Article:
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Why Wiki

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Why Wiki Presentation Transcript

  • 1. WHY WIKI? A Professional Development Workshop Presented by: William J. Valenti Educational Media Specialist, Director of Information Services , Shore Regional High School
  • 2. WHAT THE HECK IS A WIKI?
    • From a Hawaiian word that means “quick”, a wiki is a website that can be quickly edited by visitors to produce a kind of collaborative website. www. compukiss .com/ techionary /217.html
    • a wiki is a website that visitors can edit using their browser. Groups can use a wiki to author documents collaboratively. An example is Wikipedia.org , the collaborative encyclopaedia. www.economicsnetwork.ac.uk/handbook/web/glossary.
  • 3. REASONS FOR USING A WIKI What is a wiki? A wiki is “a website that allows the visitors themselves to easily add, remove, and otherwise edit and change available content” (Wikipedia). It is increasingly used in business and educational settings to enable people to collaborate online (time and place independent). One of the major advantages of using a wiki rather than emailing different documents: there is one central place where individuals create and improve content.
  • 4. Besides online editing of texts and other content, there are other important functionalities, including version management, the (hyper)linking of pages, and the possibility to use numerous plugins, such as a discussion forum and polls. http:// hennistalk . blogspot .com/2007/11/wiki-in-classroom-experiences-and-tips.html
  • 5. INTERNET VERSUS WEB 2.0
    • Using the Internet gives the user one-way communication
    • Using Web 2.0 technologies creates a two-way collaborative venue
  • 6. WHAT IS A WIDGET AND HOW DO I GET ONE? Widget is anything that can be embedded within a page of HTML, i.e. a web page. A widget adds some content to that page that is not static. Generally widgets are third party originated, though they can be home made. Widgets are also known as modules, snippets, and plug-ins. Rich media, interactive entertainment widgets were first syndicated in large volume in 2001 by miniclip. Widgets are now commonplace and are used by bloggers, social network users, auction sites and owners of personal web sites. They exist on home page sites such as iGoogle, Netvibes, Pageflakes, SpringWidgets and yourminis. Widgets are used as a distribution method by ad networks such as Google’s AdSense, by media sites such as Flickr, by video sites such as You Tube and by hundreds of other organizations. http://en.wikipedia.org/wiki/Web_widget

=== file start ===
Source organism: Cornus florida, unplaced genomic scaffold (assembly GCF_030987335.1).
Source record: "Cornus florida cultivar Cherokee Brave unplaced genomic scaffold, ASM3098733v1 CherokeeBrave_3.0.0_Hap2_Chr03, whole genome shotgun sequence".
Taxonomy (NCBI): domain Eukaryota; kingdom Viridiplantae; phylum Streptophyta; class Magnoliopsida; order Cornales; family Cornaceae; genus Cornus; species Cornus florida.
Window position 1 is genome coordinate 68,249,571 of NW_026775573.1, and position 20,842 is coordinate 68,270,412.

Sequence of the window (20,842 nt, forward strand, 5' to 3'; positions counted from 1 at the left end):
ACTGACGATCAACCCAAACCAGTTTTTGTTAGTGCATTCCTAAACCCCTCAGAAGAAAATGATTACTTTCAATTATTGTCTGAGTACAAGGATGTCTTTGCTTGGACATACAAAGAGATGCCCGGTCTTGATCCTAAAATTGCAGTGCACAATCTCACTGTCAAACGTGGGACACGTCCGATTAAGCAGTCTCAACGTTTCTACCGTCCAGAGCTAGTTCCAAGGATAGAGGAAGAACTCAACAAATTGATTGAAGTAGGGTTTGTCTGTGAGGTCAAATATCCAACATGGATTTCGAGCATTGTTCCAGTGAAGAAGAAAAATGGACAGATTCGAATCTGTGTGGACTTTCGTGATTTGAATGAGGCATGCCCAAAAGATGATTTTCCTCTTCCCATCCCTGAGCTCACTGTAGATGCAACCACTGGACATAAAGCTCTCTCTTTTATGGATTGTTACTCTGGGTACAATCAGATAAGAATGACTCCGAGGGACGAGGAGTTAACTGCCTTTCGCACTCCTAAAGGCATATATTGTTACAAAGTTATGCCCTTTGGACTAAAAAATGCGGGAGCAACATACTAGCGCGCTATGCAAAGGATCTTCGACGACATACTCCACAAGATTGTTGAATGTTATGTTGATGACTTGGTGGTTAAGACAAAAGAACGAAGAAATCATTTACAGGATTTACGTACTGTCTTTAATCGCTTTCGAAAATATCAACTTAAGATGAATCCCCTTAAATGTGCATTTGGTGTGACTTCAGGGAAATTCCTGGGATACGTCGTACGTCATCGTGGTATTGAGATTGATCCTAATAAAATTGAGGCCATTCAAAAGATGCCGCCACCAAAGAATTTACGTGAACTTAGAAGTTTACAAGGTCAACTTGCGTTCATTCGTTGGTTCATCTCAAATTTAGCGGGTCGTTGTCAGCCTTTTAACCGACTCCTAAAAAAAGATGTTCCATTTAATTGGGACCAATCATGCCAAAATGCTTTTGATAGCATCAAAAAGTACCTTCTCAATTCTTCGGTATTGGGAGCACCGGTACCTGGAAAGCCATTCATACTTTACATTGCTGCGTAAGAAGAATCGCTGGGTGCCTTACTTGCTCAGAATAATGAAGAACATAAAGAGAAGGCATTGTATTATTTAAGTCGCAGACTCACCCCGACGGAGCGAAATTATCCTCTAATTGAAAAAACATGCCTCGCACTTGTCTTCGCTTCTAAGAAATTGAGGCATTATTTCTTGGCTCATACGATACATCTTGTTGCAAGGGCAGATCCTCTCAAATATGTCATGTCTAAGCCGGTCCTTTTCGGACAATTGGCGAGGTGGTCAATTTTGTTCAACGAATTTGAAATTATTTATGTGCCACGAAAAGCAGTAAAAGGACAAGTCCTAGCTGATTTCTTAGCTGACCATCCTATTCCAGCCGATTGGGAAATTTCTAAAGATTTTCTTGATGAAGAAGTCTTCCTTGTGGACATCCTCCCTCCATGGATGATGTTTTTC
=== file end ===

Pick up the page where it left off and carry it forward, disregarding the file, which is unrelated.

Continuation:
• 7. FINDING YOUR WIDGET Yahoo! Widgets : useful, fun, beautiful little apps for Mac and Windows 1000s of free Widgets help you save time by bringing your favorite content and services right to you. http://www.widgets.yahoo.com/ - 40k Free Widgets for You 100s of Free Software Programs for Your Website. Impress Your Friends! userkit .com
  • 8. More Widget Places Widgets for Your Blog Free book, movie, and music widgets for Blogger, Word Press & Type Pad http:// AdaptiveBlue .com/widgets Free Website Widget Content Gallery for blog and website Free website content and widget gallery. Browse our free website content and widget gallery and place targeted free widgets and content on your website or ... http:// www. sumediaconnect .com/
  • 9. Difference Between a blog and a wiki
    • blog
    • personal, less collaborative. a posting is owned by poster
    • text is considered to be static: once posted, the posting doesn't change (not true, of course, but expected)
  • 10.
    • wiki
    • can be personal but open to collaboration. a node/topic is considered public space
    • aim is creation of documents (individual pages as well as the entire wikiweb)
    • tends towards expressing ideas as relationships between pages (Bernstein)
    • http://199.17.178.148/~ morgan / cgi -bin/ blogsandwiki .pl? WikiAndBlog
  • 11. Examples of Educational Wikis
    • http://www. theolive . wetpaint .com
    • http://www. mrsmreadingcorner . wetpaint .com
    • Wikis in Education - Wikis in Education
    • This wiki is setup to provide educators and students with tips, suggestions, and templates for creating education wikis. - Wikis in Education. http:// wikisineducation . wetpaint .com/
  • 12. 7 Things You Should Know About Wikis
    • Seven Things You Should Know about Wikis provides a brief overview about wikis in education, asking the questions:
    • What is it?
    • Who’s doing it?
    • How does it work?
    • Why is it significant?
    • What are the downsides?
    • Where is it going?
    • What are the implications for teaching and learning?
    • This article from Educause says “Wikis might be the easiest and most effective Web-based collaboration tool in any instructional portfolio. Their inherent simplicity provides students with direct (and immediate) access to a site’s content, which is crucial in group editing or other collaborative project activities.”
    • Featured in the May, 2008 issue of the NJEA REVIEW